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EDITORIAL: Yorkers must work together to turn the numbers around

York Dispatch Editorial Board
Principal Michael Snedden welcomes students to York Suburban Middle School as they return for the first time in six months following the COVID-19 shutdown, Wednesday, August 19, 2020. Sixth and ninth grade students started a day earlier than the rest of the district due to moving up to bigger schools.
John A. Pavoncello photo

York County's numbers are going the wrong way.

Those of us who look at the statistics on COVID-19 cases in the county every day have had that sense for a while. That's why reporter Logan Hullinger ran the numbers this week.

He found that the instinct was right: York County is seeing an increase in the number of new cases of COVID-19. And August is setting a record.

In March, the county saw an average of five new cases each day. April had 19 new cases on average every day. May and June showed a bit of relief, with 12 and 17 new cases on average. July took the average up to 24. 

And then came August, when so far we've seen an average of 37 new cases each day.

Another number to look at is the deaths linked to COVID-19. Since the first York County death attributed to the disease on April 1, 110 people in the county have died.

But again, those numbers are trending up. We saw nine deaths in April, 15 in May, 22 in June. July spiked at 38 deaths, and by Thursday there had been 24 deaths in August, which means August, with an average of 1.2 deaths per day, will end with an equal number of deaths as we saw in July, with 1.22 per day.

"We never really got to the level of transmission rates where we said, ‘Gosh, we turned the corner on it,'" said Dr. Matt Howie, medical director of the York City Health Bureau. "Instead of having it under control, it was a stalemate for a period of time. Now it’s flipping."

What's more, York County is seeing the numbers rise while the rest of the state has seen numbers level out and begin to fall. After a high of 2,058 new cases on April 8, Pennsylvania saw the curve drop in June, when there were several days with less than 400 new cases and even more with less than 500 cases. The curve moved up again in July, with a spike of 1,183 new cases on July 23 and another of 1,041 on Aug. 12, but generally it's moving down.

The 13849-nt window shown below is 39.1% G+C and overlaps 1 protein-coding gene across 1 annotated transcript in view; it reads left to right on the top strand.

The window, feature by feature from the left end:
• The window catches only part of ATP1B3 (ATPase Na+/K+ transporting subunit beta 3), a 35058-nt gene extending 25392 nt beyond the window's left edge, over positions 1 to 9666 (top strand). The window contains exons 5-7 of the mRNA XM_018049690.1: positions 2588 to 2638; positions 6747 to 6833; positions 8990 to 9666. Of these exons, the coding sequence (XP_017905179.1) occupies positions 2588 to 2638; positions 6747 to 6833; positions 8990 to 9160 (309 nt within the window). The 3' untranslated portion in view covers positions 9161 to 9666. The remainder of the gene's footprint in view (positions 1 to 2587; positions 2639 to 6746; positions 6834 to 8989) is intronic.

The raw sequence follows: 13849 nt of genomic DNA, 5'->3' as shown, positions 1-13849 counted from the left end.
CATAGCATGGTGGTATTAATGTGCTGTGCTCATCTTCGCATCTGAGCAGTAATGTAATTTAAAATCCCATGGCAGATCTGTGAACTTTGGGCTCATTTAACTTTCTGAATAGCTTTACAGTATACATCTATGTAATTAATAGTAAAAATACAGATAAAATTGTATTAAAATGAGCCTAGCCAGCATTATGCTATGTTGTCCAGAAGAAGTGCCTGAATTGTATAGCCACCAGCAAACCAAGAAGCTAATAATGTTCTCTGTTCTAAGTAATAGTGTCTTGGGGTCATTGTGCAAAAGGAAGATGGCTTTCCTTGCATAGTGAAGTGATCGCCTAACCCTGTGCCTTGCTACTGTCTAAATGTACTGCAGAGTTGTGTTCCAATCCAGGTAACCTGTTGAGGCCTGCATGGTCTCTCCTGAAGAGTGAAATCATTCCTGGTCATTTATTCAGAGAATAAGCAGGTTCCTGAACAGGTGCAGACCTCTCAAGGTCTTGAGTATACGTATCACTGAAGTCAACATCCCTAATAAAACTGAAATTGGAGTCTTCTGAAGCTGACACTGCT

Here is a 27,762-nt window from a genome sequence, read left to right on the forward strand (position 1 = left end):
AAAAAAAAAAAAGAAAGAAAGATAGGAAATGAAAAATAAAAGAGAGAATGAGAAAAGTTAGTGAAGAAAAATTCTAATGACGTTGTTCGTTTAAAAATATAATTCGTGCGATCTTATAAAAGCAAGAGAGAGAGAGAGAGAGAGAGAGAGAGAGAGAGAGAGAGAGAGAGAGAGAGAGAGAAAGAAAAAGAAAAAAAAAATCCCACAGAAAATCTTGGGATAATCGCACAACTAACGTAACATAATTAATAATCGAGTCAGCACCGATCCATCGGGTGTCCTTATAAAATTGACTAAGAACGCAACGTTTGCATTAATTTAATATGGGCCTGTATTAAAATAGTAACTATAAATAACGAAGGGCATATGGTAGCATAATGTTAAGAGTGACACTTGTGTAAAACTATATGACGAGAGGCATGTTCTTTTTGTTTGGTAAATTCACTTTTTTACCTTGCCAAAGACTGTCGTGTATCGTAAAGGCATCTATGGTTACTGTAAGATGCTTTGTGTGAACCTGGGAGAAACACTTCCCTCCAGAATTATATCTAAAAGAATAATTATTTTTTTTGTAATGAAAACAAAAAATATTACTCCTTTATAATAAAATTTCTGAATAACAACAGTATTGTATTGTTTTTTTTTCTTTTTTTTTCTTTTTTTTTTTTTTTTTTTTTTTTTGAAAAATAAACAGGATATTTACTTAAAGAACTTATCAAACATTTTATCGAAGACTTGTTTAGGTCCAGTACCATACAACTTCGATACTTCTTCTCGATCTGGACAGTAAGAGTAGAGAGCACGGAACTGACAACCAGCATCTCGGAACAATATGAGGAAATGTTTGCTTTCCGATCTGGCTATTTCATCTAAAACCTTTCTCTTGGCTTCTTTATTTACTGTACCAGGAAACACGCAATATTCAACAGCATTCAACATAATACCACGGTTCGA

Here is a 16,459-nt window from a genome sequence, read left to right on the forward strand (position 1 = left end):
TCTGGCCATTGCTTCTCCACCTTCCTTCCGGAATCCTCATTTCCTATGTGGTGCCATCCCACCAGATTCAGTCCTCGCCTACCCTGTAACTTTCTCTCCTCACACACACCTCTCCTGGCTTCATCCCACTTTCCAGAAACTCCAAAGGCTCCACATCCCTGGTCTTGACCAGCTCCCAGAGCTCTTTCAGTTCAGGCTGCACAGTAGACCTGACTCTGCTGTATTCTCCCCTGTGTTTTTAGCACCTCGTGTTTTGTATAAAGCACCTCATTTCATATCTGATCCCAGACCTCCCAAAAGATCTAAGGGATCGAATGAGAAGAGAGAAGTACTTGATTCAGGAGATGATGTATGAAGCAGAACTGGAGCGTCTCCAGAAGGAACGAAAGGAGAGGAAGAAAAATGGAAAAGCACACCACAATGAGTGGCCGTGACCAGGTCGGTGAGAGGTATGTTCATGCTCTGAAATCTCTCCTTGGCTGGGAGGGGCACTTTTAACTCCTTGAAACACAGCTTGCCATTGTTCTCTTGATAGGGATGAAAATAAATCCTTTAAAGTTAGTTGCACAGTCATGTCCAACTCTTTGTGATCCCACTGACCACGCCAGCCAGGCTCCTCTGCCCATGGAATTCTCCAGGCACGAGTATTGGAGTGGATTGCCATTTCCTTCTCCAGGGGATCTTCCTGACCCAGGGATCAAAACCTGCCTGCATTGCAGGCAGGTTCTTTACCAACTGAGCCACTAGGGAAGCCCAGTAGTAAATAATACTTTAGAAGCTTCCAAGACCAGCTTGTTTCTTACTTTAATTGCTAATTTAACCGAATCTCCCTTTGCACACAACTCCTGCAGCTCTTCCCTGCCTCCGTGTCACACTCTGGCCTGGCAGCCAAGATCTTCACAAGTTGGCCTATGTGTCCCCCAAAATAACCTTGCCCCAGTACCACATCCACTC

But that's not the case in York County. And there's no specific event to tie it to.

"It would be particularly community spread," Pennsylvania Secretary of Health Rachel Levine said when asked about the growth in York County cases.

And why would that be? Just take a look around.

Inside stores, if people are wearing masks, they're often not covering the nose, or even worse, the mask is pulled down to cover only the chin. People are gathering at houses, taking off their masks inside the York County Judicial Center, or playing sports with no regard to social distancing. People who wear masks in public are sometimes harassed for their efforts to protect others.

Communities are clamoring for schools to reopen with in-person instruction and for fall sports to begin. College students are returning to campuses, and there are sure to be parties to follow.

This is the time when York County needs to wise up and listen to what the experts have been saying for months. The key to stopping the spread of the virus is to contain it. Since we still don't have widespread, fast testing available in this country, we all have to do our parts.

Stay home if you can. Stay six feet away from people where it's possible. Wear a mask, not to protect yourself from others, but to protect them from you, because none of us know if we've been exposed. And wear your mask properly, it needs to cover the nose and the mouth to do any good.

 Above all, recognize COVID-19 for what it is: a disease that none of us are immune to, one that has killed more than 170,000 Americans and left many more with lasting effects, and one that we have responded to badly. We can turn the numbers around, but only if we work together as a community to do it.